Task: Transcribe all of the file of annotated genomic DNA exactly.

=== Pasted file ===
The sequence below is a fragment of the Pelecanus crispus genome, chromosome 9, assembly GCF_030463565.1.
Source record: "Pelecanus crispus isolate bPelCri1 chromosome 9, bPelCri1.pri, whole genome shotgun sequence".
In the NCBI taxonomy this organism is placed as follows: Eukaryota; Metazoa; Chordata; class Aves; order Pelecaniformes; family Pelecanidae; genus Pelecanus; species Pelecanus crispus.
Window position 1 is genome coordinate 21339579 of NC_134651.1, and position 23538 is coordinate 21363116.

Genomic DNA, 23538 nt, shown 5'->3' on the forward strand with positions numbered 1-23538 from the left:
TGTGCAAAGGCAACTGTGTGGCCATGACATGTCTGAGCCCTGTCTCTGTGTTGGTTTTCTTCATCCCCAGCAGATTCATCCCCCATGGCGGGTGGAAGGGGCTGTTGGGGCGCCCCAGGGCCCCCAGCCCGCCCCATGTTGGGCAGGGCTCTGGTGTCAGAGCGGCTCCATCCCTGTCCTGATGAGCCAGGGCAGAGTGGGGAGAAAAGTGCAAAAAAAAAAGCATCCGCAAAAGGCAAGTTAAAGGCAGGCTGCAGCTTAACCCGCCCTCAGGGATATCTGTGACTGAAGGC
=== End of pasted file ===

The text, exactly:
The sequence below is a fragment of the Pelecanus crispus genome, chromosome 9, assembly GCF_030463565.1.
Source record: "Pelecanus crispus isolate bPelCri1 chromosome 9, bPelCri1.pri, whole genome shotgun sequence".
In the NCBI taxonomy this organism is placed as follows: Eukaryota; Metazoa; Chordata; class Aves; order Pelecaniformes; family Pelecanidae; genus Pelecanus; species Pelecanus crispus.
Window position 1 is genome coordinate 21339579 of NC_134651.1, and position 23538 is coordinate 21363116.

Genomic DNA, 23538 nt, shown 5'->3' on the forward strand with positions numbered 1-23538 from the left:
TGTGCAAAGGCAACTGTGTGGCCATGACATGTCTGAGCCCTGTCTCTGTGTTGGTTTTCTTCATCCCCAGCAGATTCATCCCCCATGGCGGGTGGAAGGGGCTGTTGGGGCGCCCCAGGGCCCCCAGCCCGCCCCATGTTGGGCAGGGCTCTGGTGTCAGAGCGGCTCCATCCCTGTCCTGATGAGCCAGGGCAGAGTGGGGAGAAAAGTGCAAAAAAAAAAGCATCCGCAAAAGGCAAGTTAAAGGCAGGCTGCAGCTTAACCCGCCCTCAGGGATATCTGTGACTGAAGGC